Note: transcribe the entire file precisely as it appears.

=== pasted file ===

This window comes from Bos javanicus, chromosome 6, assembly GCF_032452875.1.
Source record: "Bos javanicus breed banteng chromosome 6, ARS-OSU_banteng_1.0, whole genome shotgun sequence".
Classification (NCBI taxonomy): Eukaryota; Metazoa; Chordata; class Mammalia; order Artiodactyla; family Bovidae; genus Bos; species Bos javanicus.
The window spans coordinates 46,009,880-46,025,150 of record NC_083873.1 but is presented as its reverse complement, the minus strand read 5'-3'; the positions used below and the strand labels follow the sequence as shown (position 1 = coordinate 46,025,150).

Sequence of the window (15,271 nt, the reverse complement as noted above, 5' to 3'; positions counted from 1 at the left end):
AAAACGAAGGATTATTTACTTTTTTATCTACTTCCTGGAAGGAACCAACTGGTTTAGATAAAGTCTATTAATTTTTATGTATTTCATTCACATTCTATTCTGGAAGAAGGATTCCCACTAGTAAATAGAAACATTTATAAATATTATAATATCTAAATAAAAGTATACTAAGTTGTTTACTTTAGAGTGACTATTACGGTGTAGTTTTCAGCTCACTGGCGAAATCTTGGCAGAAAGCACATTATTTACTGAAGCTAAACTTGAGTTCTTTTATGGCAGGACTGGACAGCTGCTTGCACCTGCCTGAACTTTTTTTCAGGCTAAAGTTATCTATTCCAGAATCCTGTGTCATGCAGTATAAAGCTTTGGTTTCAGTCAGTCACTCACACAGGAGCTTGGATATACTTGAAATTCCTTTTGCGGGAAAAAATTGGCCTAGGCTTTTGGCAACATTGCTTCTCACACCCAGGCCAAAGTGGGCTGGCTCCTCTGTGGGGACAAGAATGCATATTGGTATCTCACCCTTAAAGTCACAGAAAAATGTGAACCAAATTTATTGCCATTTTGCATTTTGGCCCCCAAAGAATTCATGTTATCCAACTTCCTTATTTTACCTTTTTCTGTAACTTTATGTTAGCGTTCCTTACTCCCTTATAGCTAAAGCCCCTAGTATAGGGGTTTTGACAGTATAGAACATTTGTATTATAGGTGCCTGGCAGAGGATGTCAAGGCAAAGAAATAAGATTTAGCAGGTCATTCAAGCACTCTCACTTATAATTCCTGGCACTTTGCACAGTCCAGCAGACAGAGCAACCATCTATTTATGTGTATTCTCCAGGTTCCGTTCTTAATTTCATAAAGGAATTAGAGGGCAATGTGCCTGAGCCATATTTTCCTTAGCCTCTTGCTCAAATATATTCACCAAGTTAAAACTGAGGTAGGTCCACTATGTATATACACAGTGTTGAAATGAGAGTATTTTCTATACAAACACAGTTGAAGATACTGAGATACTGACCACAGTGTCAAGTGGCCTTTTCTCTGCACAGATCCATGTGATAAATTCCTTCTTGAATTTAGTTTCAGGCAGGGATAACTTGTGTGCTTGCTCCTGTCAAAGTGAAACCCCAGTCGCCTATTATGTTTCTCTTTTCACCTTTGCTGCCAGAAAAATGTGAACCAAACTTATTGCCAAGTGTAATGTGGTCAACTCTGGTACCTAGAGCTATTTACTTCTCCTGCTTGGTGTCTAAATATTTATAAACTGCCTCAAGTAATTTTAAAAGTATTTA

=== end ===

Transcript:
This window comes from Bos javanicus, chromosome 6, assembly GCF_032452875.1.
Source record: "Bos javanicus breed banteng chromosome 6, ARS-OSU_banteng_1.0, whole genome shotgun sequence".
Classification (NCBI taxonomy): Eukaryota; Metazoa; Chordata; class Mammalia; order Artiodactyla; family Bovidae; genus Bos; species Bos javanicus.
The window spans coordinates 46,009,880-46,025,150 of record NC_083873.1 but is presented as its reverse complement, the minus strand read 5'-3'; the positions used below and the strand labels follow the sequence as shown (position 1 = coordinate 46,025,150).

Sequence of the window (15,271 nt, the reverse complement as noted above, 5' to 3'; positions counted from 1 at the left end):
AAAACGAAGGATTATTTACTTTTTTATCTACTTCCTGGAAGGAACCAACTGGTTTAGATAAAGTCTATTAATTTTTATGTATTTCATTCACATTCTATTCTGGAAGAAGGATTCCCACTAGTAAATAGAAACATTTATAAATATTATAATATCTAAATAAAAGTATACTAAGTTGTTTACTTTAGAGTGACTATTACGGTGTAGTTTTCAGCTCACTGGCGAAATCTTGGCAGAAAGCACATTATTTACTGAAGCTAAACTTGAGTTCTTTTATGGCAGGACTGGACAGCTGCTTGCACCTGCCTGAACTTTTTTTCAGGCTAAAGTTATCTATTCCAGAATCCTGTGTCATGCAGTATAAAGCTTTGGTTTCAGTCAGTCACTCACACAGGAGCTTGGATATACTTGAAATTCCTTTTGCGGGAAAAAATTGGCCTAGGCTTTTGGCAACATTGCTTCTCACACCCAGGCCAAAGTGGGCTGGCTCCTCTGTGGGGACAAGAATGCATATTGGTATCTCACCCTTAAAGTCACAGAAAAATGTGAACCAAATTTATTGCCATTTTGCATTTTGGCCCCCAAAGAATTCATGTTATCCAACTTCCTTATTTTACCTTTTTCTGTAACTTTATGTTAGCGTTCCTTACTCCCTTATAGCTAAAGCCCCTAGTATAGGGGTTTTGACAGTATAGAACATTTGTATTATAGGTGCCTGGCAGAGGATGTCAAGGCAAAGAAATAAGATTTAGCAGGTCATTCAAGCACTCTCACTTATAATTCCTGGCACTTTGCACAGTCCAGCAGACAGAGCAACCATCTATTTATGTGTATTCTCCAGGTTCCGTTCTTAATTTCATAAAGGAATTAGAGGGCAATGTGCCTGAGCCATATTTTCCTTAGCCTCTTGCTCAAATATATTCACCAAGTTAAAACTGAGGTAGGTCCACTATGTATATACACAGTGTTGAAATGAGAGTATTTTCTATACAAACACAGTTGAAGATACTGAGATACTGACCACAGTGTCAAGTGGCCTTTTCTCTGCACAGATCCATGTGATAAATTCCTTCTTGAATTTAGTTTCAGGCAGGGATAACTTGTGTGCTTGCTCCTGTCAAAGTGAAACCCCAGTCGCCTATTATGTTTCTCTTTTCACCTTTGCTGCCAGAAAAATGTGAACCAAACTTATTGCCAAGTGTAATGTGGTCAACTCTGGTACCTAGAGCTATTTACTTCTCCTGCTTGGTGTCTAAATATTTATAAACTGCCTCAAGTAATTTTAAAAGTATTTA